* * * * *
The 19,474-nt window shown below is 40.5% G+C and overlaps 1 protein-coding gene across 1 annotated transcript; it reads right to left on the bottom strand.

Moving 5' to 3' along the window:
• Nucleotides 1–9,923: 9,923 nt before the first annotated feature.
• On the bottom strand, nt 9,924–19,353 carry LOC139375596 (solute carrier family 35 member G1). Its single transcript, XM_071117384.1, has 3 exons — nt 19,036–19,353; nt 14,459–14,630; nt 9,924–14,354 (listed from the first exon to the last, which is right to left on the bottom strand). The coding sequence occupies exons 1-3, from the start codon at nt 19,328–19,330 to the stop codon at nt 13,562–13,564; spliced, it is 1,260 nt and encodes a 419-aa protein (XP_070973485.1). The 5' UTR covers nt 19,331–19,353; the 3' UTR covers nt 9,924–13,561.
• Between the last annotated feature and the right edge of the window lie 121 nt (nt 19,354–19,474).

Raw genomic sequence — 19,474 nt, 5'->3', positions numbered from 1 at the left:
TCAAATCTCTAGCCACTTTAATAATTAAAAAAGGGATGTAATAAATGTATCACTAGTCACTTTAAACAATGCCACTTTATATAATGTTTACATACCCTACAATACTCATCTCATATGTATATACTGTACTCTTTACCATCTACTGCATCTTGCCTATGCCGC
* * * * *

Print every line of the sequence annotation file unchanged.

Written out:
The 19,474-nt window shown below is 40.5% G+C and overlaps 1 protein-coding gene across 1 annotated transcript; it reads right to left on the bottom strand.

Moving 5' to 3' along the window:
• Nucleotides 1–9,923: 9,923 nt before the first annotated feature.
• On the bottom strand, nt 9,924–19,353 carry LOC139375596 (solute carrier family 35 member G1). Its single transcript, XM_071117384.1, has 3 exons — nt 19,036–19,353; nt 14,459–14,630; nt 9,924–14,354 (listed from the first exon to the last, which is right to left on the bottom strand). The coding sequence occupies exons 1-3, from the start codon at nt 19,328–19,330 to the stop codon at nt 13,562–13,564; spliced, it is 1,260 nt and encodes a 419-aa protein (XP_070973485.1). The 5' UTR covers nt 19,331–19,353; the 3' UTR covers nt 9,924–13,561.
• Between the last annotated feature and the right edge of the window lie 121 nt (nt 19,354–19,474).

Raw genomic sequence — 19,474 nt, 5'->3', positions numbered from 1 at the left:
TCAAATCTCTAGCCACTTTAATAATTAAAAAAGGGATGTAATAAATGTATCACTAGTCACTTTAAACAATGCCACTTTATATAATGTTTACATACCCTACAATACTCATCTCATATGTATATACTGTACTCTTTACCATCTACTGCATCTTGCCTATGCCGC